Step 5: Now it's time to start painting! After shaking and stirring the primer can well, use the foam brush that's included to cut in around the edges of your countertops (and any backsplash that is made of the same material). Then use your roller to apply the primer to the larger, flat surfaces. You want to use a THIN coat. Work as quickly as you can so the painted sections blend as well as possible. Wait 4 hours for your primer to dry before applying a second THIN coat. Our granite countertops were so dark that I wound up applying a third coat. Even with 3 coats and nearly 100 SF of counters, we had plenty of the white primer in a single can (and quite a bit leftover). Make sure to let your final coat dry for 4 hours.

painting granite countertops

Step 6: Look up photos of marble patterns that you like and practice your veining on the practice board that's included in the kit. I knew I didn't want much veining at all, so I found a photo of a marble slab without a ton of veining and looked at it while our primer was drying. I also watched the video below, which includes details on how to paint different types of veins and also explains in detail how to apply the epoxy topcoat.

Step 7: Once your primer is fully dry, you can start painting your veins. If there is one thing I cannot stress enough it's that PAINTING THE VEINS IS SUPER, SUPER EASY. Do not let it intimidate you! I even let my 10-year-old girls paint some of the veins. Seriously, it's nearly impossible to mess up and if you do, you can just mist it with more water and easily wipe it off and try again. You use the gray mineral paint that is included to paint your veins.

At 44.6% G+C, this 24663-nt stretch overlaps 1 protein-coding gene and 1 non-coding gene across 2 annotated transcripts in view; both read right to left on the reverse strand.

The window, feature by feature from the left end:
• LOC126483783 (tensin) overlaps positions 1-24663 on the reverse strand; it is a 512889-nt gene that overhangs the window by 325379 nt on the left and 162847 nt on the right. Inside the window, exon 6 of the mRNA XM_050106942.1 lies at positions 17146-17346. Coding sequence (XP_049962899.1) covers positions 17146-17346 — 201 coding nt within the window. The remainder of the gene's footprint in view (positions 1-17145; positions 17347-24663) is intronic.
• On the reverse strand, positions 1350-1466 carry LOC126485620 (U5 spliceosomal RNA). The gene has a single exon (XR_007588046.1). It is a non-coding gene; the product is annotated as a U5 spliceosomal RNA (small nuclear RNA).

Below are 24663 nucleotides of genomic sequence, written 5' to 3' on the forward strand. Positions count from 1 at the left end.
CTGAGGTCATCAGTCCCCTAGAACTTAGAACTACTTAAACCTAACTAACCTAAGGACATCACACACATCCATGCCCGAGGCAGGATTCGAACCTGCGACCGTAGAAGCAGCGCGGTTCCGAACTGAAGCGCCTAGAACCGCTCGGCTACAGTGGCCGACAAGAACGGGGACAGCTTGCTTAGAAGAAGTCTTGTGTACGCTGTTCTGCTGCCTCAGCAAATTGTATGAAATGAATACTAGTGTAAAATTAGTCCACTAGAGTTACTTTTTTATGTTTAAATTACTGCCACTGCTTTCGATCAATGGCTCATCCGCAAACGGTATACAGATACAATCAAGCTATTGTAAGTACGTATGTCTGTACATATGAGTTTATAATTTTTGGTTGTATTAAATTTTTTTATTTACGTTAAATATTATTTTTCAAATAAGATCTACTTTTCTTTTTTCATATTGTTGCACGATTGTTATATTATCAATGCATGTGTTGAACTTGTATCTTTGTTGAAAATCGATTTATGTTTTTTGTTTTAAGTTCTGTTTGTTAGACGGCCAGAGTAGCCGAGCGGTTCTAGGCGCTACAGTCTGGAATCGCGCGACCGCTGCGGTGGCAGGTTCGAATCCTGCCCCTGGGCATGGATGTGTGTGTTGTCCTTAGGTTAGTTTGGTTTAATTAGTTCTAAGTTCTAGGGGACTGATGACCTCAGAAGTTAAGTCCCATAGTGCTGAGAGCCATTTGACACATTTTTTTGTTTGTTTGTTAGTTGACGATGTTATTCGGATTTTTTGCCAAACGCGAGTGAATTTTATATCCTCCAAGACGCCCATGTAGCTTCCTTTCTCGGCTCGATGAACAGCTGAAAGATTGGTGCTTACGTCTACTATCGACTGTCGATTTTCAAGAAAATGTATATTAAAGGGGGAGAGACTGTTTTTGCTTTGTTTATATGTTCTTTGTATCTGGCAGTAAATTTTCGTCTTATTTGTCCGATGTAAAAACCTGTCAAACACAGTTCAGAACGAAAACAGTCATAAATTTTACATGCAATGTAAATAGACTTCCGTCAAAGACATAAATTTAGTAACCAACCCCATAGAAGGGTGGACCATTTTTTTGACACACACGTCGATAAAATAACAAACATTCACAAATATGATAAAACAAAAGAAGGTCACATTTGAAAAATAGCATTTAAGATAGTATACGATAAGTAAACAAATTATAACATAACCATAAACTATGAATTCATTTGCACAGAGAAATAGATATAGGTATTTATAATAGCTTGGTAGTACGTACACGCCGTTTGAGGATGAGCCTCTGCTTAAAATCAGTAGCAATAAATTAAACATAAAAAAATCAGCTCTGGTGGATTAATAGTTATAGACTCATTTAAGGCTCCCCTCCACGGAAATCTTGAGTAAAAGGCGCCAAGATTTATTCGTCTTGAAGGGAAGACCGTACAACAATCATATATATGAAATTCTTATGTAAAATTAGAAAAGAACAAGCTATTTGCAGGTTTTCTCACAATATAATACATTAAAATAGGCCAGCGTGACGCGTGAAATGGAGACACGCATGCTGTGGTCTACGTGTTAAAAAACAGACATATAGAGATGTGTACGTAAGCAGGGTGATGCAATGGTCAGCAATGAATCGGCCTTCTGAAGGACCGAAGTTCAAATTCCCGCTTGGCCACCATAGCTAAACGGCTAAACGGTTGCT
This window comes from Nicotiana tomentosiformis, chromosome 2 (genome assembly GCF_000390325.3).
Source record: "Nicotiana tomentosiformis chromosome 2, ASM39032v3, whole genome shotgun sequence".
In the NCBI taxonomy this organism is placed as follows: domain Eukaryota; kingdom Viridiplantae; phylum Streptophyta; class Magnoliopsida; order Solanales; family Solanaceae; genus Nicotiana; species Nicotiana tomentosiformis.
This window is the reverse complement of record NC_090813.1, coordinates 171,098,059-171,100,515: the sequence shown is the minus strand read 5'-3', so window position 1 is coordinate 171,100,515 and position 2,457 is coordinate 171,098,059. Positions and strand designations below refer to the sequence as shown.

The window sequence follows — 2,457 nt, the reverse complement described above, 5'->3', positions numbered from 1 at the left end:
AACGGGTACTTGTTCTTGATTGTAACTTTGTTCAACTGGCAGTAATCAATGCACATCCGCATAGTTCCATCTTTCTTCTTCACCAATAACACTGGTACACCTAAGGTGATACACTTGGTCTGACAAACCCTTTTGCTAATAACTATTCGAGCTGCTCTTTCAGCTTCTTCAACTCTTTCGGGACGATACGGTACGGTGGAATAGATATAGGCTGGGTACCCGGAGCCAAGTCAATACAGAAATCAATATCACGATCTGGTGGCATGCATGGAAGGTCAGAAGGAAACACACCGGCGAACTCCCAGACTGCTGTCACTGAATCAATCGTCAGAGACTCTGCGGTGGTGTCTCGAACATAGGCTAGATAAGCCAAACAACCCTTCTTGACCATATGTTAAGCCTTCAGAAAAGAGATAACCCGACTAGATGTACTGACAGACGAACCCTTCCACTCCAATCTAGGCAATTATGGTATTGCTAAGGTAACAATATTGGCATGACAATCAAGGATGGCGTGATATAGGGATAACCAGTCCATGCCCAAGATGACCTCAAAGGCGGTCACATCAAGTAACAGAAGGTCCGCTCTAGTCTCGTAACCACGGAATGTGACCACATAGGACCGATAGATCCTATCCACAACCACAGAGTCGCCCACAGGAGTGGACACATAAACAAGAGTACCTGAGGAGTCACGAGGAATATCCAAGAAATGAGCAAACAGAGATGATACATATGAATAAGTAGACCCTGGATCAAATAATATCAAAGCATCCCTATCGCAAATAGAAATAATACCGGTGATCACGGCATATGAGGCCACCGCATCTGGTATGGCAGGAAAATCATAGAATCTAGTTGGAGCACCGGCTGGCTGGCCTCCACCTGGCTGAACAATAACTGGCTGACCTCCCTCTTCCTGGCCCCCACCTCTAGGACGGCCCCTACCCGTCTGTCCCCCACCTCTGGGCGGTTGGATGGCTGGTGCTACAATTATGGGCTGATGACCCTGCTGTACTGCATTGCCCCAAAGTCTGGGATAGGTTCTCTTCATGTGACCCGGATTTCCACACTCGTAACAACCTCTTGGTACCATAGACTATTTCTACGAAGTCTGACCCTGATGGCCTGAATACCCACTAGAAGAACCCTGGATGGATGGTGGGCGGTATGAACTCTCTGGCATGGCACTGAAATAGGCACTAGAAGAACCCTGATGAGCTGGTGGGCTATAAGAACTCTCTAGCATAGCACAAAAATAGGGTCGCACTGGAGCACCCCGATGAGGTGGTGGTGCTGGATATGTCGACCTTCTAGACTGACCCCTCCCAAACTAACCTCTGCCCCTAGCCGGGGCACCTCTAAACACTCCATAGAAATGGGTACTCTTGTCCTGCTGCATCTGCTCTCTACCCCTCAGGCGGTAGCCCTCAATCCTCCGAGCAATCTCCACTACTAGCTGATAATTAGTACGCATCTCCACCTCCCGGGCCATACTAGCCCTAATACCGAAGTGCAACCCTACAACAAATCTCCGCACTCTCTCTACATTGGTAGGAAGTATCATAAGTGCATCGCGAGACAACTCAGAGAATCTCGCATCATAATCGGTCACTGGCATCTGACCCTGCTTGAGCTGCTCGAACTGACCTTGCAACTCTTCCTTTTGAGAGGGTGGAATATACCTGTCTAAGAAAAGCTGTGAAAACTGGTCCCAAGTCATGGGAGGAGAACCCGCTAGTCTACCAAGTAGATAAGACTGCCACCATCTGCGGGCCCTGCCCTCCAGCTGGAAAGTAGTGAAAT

Begin by gently holding the end of the included artist's brush to drag the grey veining paint across your countertop. You want to create THIN veins to keep it as realistic as possible. This is what Giani says to do and it worked for me! “For the most organic shape, we recommend dragging your brush and moving it loosely to create more natural waves and flows. Tip: You can slightly wiggle or twist your brush as you drag it along the surface. Work in small, about 1 foot, sections as you build your veins. For longer veins, split up the length that you want to cover into 1-foot sections rather than connecting it all the way across at once. Also, you’ll paint on your major veins over the entire countertop prior to painting the edges or backsplash. However, you can paint those areas as you move along if you wish. Be sure to attach those veins at angles rather than straight up and down; like a real slab of marble!”

painting faux marble veins on countertop

After you use the gray mineral paint to create a vein, mist it with water using the included bottle. You want to apply enough water so that the paint starts to bleed. Then use your larger bristle brush that's included to dab the entire length of the vein. This is what makes it look super real! You can wipe off excess water with a paper towel, but be careful not to accidentally wipe your veining off.

Giani suggests sanding with 600 grit sandpaper after you complete your veining, but I didn't notice that instruction so we didn't do it and everything turned out fine.

creating painted marble effect on granite countertops
creating painted marble effect on granite countertops
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Phase 3: Applying the Topcoat